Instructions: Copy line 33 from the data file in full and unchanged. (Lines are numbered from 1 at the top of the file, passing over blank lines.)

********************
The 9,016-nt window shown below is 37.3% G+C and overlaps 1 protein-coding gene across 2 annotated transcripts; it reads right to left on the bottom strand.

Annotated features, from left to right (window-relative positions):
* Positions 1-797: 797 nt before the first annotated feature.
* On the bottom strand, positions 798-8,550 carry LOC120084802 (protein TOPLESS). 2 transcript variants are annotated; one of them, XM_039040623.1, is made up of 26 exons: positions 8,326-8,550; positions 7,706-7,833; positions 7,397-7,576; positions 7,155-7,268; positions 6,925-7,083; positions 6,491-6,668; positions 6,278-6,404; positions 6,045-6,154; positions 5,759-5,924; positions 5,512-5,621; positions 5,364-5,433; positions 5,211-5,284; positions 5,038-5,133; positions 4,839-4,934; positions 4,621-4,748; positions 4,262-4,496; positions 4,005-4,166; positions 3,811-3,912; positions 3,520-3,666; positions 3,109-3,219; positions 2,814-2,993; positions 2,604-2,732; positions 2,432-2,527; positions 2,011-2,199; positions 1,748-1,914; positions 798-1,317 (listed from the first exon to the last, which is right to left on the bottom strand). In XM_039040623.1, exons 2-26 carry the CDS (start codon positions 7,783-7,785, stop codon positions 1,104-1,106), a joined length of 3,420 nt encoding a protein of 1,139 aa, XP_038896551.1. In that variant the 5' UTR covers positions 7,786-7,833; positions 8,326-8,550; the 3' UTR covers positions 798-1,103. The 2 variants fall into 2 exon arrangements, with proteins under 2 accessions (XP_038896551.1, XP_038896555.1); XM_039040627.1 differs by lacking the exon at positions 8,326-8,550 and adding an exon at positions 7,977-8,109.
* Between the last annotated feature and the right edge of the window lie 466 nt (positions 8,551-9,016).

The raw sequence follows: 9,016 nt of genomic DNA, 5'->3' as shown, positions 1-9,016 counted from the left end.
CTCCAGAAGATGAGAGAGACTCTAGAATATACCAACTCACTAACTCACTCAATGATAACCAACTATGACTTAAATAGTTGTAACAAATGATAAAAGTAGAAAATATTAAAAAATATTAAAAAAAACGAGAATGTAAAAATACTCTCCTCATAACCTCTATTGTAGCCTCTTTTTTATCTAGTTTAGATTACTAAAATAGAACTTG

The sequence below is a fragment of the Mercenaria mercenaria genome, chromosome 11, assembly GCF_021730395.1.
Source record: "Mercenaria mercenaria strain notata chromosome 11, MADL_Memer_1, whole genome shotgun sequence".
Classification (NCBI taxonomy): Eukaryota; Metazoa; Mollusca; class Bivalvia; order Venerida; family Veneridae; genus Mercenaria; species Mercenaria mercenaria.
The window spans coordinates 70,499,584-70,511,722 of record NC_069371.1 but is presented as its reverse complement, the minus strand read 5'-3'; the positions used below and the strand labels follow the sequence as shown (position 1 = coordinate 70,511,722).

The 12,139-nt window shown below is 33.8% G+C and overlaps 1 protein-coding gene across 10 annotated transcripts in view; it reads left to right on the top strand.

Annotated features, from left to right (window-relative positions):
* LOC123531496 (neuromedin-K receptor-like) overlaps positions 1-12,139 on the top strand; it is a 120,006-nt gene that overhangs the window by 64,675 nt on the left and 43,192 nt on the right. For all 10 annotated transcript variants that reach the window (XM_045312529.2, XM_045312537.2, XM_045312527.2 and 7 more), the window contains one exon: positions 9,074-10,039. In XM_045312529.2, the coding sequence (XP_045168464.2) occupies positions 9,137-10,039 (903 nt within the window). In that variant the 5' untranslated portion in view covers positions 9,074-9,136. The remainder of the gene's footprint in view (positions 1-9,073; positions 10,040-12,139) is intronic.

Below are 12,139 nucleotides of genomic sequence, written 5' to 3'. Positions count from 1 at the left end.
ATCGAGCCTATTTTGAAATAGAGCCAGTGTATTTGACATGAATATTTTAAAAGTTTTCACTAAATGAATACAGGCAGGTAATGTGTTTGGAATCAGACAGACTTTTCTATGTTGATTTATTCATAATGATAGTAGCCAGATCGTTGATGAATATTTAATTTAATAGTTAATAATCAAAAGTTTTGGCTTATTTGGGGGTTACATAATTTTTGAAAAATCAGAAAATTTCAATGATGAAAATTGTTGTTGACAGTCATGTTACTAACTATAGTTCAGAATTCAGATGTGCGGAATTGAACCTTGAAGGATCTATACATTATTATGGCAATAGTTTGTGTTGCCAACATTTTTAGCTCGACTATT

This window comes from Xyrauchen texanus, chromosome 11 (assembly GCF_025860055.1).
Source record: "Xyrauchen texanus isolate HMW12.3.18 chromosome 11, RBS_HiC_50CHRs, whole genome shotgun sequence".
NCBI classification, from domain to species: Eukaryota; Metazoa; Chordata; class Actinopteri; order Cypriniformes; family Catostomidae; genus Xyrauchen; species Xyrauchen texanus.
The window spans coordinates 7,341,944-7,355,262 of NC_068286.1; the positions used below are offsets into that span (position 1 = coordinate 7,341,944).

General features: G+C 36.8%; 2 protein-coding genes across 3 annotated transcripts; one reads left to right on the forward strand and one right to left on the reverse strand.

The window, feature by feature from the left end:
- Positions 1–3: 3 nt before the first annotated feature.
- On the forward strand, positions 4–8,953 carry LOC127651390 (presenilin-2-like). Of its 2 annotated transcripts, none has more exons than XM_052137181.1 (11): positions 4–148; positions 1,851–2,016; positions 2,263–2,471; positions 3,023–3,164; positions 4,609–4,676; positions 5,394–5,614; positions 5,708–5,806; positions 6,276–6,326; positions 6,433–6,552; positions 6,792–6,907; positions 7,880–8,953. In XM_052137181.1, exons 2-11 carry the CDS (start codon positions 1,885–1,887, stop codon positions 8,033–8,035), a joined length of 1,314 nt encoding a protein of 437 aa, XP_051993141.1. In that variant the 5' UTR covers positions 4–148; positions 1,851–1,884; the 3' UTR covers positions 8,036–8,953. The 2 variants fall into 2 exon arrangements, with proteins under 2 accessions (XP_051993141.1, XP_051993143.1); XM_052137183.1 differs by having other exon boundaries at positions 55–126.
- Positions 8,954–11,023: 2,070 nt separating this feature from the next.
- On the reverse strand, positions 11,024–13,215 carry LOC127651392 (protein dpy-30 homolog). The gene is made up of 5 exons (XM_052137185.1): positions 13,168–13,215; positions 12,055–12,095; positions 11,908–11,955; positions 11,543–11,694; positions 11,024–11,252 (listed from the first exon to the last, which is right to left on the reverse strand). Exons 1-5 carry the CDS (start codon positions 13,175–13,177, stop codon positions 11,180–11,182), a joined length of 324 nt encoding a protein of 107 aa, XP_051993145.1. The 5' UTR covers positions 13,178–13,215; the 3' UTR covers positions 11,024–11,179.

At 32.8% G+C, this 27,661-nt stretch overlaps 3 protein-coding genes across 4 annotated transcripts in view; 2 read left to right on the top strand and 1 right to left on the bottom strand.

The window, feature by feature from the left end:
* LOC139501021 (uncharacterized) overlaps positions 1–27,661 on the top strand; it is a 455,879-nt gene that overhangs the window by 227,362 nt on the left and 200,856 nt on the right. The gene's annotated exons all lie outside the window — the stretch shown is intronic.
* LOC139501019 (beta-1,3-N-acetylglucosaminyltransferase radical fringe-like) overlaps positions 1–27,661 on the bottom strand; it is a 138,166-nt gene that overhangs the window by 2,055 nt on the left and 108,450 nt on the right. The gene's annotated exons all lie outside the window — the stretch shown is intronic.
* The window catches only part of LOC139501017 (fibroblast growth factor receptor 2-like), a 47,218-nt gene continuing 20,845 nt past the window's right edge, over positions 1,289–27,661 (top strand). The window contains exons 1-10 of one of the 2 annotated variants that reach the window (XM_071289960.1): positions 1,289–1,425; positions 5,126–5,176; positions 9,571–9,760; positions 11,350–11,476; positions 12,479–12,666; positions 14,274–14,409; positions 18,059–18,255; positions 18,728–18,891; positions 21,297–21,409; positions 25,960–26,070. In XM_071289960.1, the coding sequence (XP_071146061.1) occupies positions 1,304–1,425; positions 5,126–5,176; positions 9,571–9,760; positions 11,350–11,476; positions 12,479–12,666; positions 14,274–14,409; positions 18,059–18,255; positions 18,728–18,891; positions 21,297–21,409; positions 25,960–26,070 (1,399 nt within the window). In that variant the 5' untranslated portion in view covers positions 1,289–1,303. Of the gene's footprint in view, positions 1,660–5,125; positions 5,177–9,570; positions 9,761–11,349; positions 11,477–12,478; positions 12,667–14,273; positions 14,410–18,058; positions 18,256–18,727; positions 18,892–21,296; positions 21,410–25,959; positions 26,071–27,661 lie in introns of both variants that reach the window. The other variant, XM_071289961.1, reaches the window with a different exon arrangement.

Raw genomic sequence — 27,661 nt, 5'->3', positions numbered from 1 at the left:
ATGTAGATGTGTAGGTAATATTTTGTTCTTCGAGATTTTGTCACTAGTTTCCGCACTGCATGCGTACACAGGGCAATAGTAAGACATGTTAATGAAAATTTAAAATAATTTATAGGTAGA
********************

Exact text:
ATGTAGATGTGTAGGTAATATTTTGTTCTTCGAGATTTTGTCACTAGTTTCCGCACTGCATGCGTACACAGGGCAATAGTAAGACATGTTAATGAAAATTTAAAATAATTTATAGGTAGA